From the literature review we identify two major research gaps. First, all studies so far are region-specific, i.e. they only examine how the calculated impacts change when including bilateral trade details for one country/region. Second, all but one study investigate economic effects, with only Jiang et al. (2020) considering an environmental impact indicator. The effect of the proportionality assumption on other environmental indicators, such as carbon, land or water footprints, however, have not been investigated so far. Which is surprising given that environmental footprinting has been a major field of application of MRIOs in the last decades (Wiedmann 2009; Wiedmann et al. 2015; Li et al. 2017; Brizga et al. 2017).
Against this background, we test how sensitive environmental footprint estimates are towards changes in the allocation of import flows not only for individual regions but for the entire world trade. Since we do not know the true import shares we randomise the allocation of import flows to different target sectors while keeping fixed the available information, namely (i) the total imports per country and product, and (ii) the total use of product import per target sector. The aim of our study is to quantify the maximum uncertainty introduced by the proportionality assumption. We focus on the four most commonly used types of environmental footprints (carbon, material, land, and water) on two levels (country and industry).

2 Material and methods

To quantify the uncertainty of environmental footprints introduced by the proportionality assumption we undertake the following steps: We generate 48971 MRIO tables with globally randomised import allocations. With each of these new MRIO tables we then calculate national and industry footprints and investigate the variability of these footprints.

2.1 Data

We use EXIOBASE (Version 3.4), a global MRIO database that is based on the proportionality assumption and is widely used for environmental footprint analysis (Stadler et al. 2018). We use the tables for the year 2011 in current prices in its original resolution covering 163 industries in 44 countries and 5 Rest of the World (RoW) regions. EXIOBASE provides MRIOs in two different versions which differ in the model used to create a symmetric MRIO table from a rectangular MRSUT (Eurostat 2008): industry-by-industry tables based on the fixed product sales assumption covering 163 industries, and product-by-product tables based on the industry technology assumption covering 200 products. Product-by-product MRIOs offer a higher level of detail for (trade) transactions than industry-by-industry MRIOs as the former distinguish between different types of coal, natural gas, coke, refined products, biofuels and gas distribution services. However, this additional level of detail comes at the expense of a longer computation time for calculating environmental footprints. Since the computation time of a matrix inversion that is required when calculating environmental footprints (see below) scales exponentially with the number of dimensions (Çetinay et al. 2020), and computation time was constrained to 40 h by the cluster used for the analysis, we decided to work with the industry-by-industry tables. This allows us to perform considerably more simulations and thus to get more robust results. We believe that the choice of model does not significantly change our conclusions, since as stated by Eurostat in their Manual of Supply, Use and input–output Tables under most circumstances “industry-by-industry tables [are considered] a good approximation of product-by-product input–output tables” (Eurostat 2008).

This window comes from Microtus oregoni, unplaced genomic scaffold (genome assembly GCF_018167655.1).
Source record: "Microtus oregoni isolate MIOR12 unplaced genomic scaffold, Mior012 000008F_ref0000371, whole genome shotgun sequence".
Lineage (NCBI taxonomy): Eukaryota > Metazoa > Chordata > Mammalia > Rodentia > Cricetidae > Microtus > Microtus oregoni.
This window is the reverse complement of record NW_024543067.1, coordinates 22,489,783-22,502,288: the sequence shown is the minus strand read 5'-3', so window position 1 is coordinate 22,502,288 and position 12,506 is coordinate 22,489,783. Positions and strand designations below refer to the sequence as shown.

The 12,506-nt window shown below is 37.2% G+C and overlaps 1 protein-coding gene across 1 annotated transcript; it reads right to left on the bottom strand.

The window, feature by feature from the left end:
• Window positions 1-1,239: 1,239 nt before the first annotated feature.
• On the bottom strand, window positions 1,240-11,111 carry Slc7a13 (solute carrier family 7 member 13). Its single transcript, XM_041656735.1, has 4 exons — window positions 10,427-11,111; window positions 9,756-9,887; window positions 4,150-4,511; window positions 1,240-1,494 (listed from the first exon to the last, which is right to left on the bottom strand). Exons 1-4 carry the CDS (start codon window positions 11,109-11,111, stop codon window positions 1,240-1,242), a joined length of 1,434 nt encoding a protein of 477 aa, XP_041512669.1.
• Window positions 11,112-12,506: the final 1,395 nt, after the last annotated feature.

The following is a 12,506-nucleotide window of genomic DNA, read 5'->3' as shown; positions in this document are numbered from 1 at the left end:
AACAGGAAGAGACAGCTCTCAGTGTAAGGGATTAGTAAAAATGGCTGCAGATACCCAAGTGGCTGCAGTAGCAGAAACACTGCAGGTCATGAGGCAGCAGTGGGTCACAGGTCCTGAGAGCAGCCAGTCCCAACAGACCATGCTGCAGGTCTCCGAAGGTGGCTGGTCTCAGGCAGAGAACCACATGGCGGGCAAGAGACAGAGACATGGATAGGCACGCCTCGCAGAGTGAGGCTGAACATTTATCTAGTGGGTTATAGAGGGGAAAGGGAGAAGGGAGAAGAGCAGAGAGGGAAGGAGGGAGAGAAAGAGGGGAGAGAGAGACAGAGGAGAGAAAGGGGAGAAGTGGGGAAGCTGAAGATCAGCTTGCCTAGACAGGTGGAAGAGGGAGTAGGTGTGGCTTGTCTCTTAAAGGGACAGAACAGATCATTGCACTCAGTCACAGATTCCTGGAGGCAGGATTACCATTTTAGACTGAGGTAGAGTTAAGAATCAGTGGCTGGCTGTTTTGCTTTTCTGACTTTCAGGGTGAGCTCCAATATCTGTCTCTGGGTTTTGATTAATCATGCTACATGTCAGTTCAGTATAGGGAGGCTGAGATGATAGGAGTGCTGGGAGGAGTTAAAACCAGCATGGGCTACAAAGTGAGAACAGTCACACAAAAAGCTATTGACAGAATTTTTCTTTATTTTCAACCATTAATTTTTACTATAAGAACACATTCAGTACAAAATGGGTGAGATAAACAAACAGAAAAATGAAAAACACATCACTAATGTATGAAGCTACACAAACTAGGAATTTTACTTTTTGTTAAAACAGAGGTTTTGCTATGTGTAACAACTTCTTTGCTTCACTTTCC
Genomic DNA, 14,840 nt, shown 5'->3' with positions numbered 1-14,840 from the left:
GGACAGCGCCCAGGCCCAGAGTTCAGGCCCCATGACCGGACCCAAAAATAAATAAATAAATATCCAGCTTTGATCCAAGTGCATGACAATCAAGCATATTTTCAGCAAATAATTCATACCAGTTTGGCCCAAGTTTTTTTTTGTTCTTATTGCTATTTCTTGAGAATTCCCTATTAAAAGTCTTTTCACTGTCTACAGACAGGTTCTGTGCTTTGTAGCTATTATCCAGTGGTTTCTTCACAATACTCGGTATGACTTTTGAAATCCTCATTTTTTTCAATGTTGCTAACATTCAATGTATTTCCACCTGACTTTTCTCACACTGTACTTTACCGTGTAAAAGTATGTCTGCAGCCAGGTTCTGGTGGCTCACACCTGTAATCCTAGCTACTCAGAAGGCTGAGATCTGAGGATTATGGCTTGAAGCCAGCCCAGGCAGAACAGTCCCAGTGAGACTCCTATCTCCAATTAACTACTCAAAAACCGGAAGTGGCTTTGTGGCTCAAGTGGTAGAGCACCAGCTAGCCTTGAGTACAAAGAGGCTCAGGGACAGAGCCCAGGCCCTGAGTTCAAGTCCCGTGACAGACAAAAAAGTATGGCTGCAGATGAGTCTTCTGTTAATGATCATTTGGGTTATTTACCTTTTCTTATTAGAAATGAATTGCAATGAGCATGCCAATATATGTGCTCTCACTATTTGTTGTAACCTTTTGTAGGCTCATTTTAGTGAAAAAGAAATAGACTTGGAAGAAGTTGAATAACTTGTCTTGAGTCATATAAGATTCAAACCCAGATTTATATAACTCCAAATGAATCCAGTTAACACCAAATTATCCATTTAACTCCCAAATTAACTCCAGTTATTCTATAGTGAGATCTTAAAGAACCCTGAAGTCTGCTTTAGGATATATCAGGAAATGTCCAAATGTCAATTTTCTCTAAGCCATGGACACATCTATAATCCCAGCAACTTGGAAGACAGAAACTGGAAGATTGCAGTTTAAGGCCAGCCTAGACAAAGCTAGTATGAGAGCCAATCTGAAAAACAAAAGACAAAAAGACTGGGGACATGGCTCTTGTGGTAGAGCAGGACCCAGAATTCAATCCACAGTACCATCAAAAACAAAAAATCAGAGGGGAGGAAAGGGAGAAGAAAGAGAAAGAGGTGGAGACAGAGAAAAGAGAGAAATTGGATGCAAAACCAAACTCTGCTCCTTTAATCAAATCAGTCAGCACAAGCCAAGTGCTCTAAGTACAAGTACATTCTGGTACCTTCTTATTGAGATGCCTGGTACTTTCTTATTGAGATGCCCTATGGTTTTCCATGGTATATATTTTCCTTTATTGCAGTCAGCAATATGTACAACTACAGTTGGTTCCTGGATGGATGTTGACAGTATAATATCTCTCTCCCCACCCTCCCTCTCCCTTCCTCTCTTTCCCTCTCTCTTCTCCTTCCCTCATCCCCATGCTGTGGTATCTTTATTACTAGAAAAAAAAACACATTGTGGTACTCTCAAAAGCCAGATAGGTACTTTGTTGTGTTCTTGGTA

2.2 Generating a MRIO table with globally randomised import allocations